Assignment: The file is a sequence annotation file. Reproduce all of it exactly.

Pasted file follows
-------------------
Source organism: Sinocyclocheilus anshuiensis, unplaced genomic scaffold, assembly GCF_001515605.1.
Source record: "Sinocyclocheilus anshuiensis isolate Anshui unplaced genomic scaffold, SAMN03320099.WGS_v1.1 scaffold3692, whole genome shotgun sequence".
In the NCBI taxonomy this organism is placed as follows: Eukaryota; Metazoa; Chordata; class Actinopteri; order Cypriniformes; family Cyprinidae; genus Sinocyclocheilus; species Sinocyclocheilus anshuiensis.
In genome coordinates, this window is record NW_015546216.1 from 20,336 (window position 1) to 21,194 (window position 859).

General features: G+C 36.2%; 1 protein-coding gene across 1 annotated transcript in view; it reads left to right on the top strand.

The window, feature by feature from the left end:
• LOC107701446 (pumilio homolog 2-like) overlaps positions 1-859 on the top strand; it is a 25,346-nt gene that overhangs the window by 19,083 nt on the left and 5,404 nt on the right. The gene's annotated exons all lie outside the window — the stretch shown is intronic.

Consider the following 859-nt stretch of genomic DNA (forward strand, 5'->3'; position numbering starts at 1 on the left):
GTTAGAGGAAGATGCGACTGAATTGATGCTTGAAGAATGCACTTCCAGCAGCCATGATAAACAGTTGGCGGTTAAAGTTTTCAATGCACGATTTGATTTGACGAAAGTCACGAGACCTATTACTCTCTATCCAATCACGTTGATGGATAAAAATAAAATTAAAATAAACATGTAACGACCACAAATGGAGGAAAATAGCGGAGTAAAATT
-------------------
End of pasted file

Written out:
Source organism: Sinocyclocheilus anshuiensis, unplaced genomic scaffold, assembly GCF_001515605.1.
Source record: "Sinocyclocheilus anshuiensis isolate Anshui unplaced genomic scaffold, SAMN03320099.WGS_v1.1 scaffold3692, whole genome shotgun sequence".
In the NCBI taxonomy this organism is placed as follows: Eukaryota; Metazoa; Chordata; class Actinopteri; order Cypriniformes; family Cyprinidae; genus Sinocyclocheilus; species Sinocyclocheilus anshuiensis.
In genome coordinates, this window is record NW_015546216.1 from 20,336 (window position 1) to 21,194 (window position 859).

General features: G+C 36.2%; 1 protein-coding gene across 1 annotated transcript in view; it reads left to right on the top strand.

The window, feature by feature from the left end:
• LOC107701446 (pumilio homolog 2-like) overlaps positions 1-859 on the top strand; it is a 25,346-nt gene that overhangs the window by 19,083 nt on the left and 5,404 nt on the right. The gene's annotated exons all lie outside the window — the stretch shown is intronic.

Consider the following 859-nt stretch of genomic DNA (forward strand, 5'->3'; position numbering starts at 1 on the left):
GTTAGAGGAAGATGCGACTGAATTGATGCTTGAAGAATGCACTTCCAGCAGCCATGATAAACAGTTGGCGGTTAAAGTTTTCAATGCACGATTTGATTTGACGAAAGTCACGAGACCTATTACTCTCTATCCAATCACGTTGATGGATAAAAATAAAATTAAAATAAACATGTAACGACCACAAATGGAGGAAAATAGCGGAGTAAAATT